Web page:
Pasha and his historic harem
Edward A. Freeman, Edith Thompson and the gendered personae of late-Victorian historians
in How to be a historian
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This chapter discusses the unaddressed question of historians’ gendered personae. Because gender difference structured historians’ world views, it is necessary to analyse the bond between gender and scholarly personae. The chapter does this by taking two late-Victorian British historians, Edward Freeman and Edith Thompson, as examples and explores how gendered personae were constructed and maintained and how women adjusted to and possibly challenged the restrictions placed on them. Although women were not entirely excluded from history writing, they were not invited to produce new historical knowledge. Instead, they were assigned the task of popularizing the studies men had produced. Consequently, women were expected to emulate a persona that was specific to their gender and corresponded with the type of history they were required to produce. The chapter suggests that the boundaries between various practices and styles of history writing were fluid. Some women did not settle for popularizing, but conducted independent research and adopted the persona of a serious historian, a manifestly masculine position even if men considered such unconventional conduct as inappropriate. Indeed, just as gender was an essential organizing concept in Victorian society, it was implicit in the personae historians promoted.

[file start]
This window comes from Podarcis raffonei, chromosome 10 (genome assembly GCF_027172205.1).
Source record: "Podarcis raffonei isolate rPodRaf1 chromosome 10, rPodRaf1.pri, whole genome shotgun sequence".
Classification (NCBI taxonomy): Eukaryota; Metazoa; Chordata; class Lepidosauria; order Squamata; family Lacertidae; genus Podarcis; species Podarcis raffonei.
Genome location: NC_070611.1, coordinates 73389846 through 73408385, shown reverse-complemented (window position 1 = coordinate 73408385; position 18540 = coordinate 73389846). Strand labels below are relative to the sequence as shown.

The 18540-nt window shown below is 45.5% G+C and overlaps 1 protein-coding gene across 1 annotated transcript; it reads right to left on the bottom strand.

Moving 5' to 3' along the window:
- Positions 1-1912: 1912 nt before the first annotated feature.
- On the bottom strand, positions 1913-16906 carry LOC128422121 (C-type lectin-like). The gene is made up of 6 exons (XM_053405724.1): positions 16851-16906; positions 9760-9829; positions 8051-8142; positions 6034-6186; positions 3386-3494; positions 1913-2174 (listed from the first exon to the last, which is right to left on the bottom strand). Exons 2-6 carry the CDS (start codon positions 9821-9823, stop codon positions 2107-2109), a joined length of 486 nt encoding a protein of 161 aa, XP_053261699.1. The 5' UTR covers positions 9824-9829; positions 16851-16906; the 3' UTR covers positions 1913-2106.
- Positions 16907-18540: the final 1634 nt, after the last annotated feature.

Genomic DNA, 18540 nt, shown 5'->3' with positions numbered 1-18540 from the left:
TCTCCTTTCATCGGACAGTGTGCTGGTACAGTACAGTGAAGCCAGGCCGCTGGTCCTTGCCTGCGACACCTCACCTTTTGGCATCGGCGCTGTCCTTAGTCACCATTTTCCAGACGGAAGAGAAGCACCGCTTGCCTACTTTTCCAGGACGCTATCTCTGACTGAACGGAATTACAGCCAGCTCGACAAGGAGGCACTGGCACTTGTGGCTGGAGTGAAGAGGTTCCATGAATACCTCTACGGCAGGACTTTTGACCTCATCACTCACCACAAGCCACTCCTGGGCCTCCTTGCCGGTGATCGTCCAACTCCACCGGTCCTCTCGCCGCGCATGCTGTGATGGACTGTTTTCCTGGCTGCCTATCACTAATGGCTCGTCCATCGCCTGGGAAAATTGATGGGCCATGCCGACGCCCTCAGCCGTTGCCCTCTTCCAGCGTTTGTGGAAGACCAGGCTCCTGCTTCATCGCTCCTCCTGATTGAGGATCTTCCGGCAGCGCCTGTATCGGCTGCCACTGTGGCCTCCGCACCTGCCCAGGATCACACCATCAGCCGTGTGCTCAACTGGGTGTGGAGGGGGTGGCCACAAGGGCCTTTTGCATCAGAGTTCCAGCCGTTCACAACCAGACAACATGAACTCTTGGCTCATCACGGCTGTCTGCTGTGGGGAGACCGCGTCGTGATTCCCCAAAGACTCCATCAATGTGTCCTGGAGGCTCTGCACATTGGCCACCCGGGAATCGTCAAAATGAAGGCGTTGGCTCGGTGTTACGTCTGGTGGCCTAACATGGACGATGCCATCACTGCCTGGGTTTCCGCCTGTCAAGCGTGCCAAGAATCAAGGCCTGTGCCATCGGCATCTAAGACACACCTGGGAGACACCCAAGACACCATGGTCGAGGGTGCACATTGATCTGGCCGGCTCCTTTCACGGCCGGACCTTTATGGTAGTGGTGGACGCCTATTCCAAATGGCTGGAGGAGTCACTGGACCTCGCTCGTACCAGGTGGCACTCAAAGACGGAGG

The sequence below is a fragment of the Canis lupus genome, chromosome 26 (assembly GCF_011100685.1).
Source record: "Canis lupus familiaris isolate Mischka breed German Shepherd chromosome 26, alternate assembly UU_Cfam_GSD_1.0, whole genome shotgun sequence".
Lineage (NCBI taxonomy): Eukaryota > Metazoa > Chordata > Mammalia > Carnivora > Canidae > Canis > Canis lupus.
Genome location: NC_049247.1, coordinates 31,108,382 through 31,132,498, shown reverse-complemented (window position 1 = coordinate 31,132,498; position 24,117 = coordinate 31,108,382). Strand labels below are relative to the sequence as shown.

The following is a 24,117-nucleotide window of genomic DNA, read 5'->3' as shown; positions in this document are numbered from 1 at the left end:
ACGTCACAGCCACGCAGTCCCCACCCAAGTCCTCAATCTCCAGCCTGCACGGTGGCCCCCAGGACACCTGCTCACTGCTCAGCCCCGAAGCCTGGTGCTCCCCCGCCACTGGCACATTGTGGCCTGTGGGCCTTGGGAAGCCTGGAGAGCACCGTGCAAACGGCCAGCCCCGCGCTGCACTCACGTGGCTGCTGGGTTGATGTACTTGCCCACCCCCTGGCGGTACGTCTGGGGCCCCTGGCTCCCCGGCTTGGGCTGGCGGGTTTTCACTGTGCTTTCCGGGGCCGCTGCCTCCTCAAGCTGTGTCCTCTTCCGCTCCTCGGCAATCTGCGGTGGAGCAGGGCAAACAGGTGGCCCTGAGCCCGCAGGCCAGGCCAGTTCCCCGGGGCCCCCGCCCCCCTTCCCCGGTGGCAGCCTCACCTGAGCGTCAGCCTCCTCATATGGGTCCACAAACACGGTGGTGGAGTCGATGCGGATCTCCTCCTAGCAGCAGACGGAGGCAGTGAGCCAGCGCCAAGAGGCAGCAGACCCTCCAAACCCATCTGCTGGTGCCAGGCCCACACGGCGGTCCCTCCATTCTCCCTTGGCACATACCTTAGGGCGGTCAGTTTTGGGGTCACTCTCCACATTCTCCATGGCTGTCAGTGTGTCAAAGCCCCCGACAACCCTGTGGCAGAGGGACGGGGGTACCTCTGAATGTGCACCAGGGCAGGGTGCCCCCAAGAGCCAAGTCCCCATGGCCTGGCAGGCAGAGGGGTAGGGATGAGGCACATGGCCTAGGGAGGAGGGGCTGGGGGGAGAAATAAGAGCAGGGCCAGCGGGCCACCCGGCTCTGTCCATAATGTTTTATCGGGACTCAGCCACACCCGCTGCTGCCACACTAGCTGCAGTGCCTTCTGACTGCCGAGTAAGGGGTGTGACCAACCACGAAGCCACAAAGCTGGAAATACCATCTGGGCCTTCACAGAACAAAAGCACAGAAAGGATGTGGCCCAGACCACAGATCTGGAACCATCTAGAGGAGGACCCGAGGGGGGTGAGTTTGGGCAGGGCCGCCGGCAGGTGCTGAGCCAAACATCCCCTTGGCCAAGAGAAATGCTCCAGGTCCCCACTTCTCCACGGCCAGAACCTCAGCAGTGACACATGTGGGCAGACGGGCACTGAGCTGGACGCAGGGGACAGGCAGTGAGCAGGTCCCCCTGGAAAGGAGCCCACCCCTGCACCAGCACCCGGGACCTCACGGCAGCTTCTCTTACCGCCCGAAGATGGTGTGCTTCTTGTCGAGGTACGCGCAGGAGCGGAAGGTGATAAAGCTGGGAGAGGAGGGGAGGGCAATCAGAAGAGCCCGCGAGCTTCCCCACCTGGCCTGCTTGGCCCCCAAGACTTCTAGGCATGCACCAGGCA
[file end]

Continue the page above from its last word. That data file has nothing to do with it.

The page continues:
Editor: Herman Paul


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